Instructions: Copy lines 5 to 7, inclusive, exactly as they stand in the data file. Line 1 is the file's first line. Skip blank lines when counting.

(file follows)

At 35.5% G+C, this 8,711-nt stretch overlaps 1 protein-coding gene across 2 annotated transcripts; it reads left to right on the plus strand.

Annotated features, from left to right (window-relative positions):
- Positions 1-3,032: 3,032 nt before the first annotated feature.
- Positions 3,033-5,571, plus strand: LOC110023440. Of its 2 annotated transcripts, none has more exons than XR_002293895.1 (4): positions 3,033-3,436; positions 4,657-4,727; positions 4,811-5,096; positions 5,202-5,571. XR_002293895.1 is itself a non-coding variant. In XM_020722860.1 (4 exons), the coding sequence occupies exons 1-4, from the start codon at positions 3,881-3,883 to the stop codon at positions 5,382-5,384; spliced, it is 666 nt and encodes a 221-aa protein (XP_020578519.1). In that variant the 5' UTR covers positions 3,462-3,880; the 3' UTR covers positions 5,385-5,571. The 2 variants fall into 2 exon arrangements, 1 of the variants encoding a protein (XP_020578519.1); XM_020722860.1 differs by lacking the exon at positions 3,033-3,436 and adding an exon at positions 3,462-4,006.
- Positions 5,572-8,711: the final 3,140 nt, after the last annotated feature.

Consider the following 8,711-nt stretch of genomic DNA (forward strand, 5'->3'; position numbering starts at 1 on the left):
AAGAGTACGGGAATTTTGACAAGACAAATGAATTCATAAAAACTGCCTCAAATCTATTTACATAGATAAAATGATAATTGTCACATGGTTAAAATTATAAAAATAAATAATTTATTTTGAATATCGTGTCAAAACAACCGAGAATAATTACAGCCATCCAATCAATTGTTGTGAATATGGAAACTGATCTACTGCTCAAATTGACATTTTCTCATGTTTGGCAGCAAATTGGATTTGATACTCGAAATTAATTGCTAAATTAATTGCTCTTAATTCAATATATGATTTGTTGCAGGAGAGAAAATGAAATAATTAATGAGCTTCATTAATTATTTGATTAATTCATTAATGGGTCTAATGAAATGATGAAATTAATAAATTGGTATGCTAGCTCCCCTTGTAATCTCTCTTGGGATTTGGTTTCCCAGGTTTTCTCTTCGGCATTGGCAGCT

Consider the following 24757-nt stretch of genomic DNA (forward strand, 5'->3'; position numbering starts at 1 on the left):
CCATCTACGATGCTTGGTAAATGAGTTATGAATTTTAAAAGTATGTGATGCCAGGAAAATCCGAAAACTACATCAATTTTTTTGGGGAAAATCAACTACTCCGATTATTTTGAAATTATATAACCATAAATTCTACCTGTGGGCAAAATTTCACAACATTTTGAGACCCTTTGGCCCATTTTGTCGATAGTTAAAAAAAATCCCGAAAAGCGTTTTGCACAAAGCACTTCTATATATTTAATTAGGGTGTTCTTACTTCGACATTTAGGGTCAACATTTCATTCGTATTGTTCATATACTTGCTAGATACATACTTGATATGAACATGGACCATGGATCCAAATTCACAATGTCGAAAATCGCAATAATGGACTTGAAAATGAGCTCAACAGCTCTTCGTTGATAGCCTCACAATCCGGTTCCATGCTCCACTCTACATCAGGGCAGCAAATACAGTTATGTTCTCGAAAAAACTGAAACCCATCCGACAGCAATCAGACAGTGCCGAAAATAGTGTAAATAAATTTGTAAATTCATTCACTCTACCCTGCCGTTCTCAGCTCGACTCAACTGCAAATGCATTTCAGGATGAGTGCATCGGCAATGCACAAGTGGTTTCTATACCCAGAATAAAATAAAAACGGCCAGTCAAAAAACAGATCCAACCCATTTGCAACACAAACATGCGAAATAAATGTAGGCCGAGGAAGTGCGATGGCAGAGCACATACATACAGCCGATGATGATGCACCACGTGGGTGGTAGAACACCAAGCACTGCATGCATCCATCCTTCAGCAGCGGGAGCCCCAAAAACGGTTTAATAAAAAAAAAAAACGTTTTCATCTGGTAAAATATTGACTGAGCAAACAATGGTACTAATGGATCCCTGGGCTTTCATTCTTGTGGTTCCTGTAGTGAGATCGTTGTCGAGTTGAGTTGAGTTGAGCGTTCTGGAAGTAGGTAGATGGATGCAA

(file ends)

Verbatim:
- Positions 5,572-8,711: the final 3,140 nt, after the last annotated feature.

Consider the following 8,711-nt stretch of genomic DNA (forward strand, 5'->3'; position numbering starts at 1 on the left):
AAGAGTACGGGAATTTTGACAAGACAAATGAATTCATAAAAACTGCCTCAAATCTATTTACATAGATAAAATGATAATTGTCACATGGTTAAAATTATAAAAATAAATAATTTATTTTGAATATCGTGTCAAAACAACCGAGAATAATTACAGCCATCCAATCAATTGTTGTGAATATGGAAACTGATCTACTGCTCAAATTGACATTTTCTCATGTTTGGCAGCAAATTGGATTTGATACTCGAAATTAATTGCTAAATTAATTGCTCTTAATTCAATATATGATTTGTTGCAGGAGAGAAAATGAAATAATTAATGAGCTTCATTAATTATTTGATTAATTCATTAATGGGTCTAATGAAATGATGAAATTAATAAATTGGTATGCTAGCTCCCCTTGTAATCTCTCTTGGGATTTGGTTTCCCAGGTTTTCTCTTCGGCATTGGCAGCT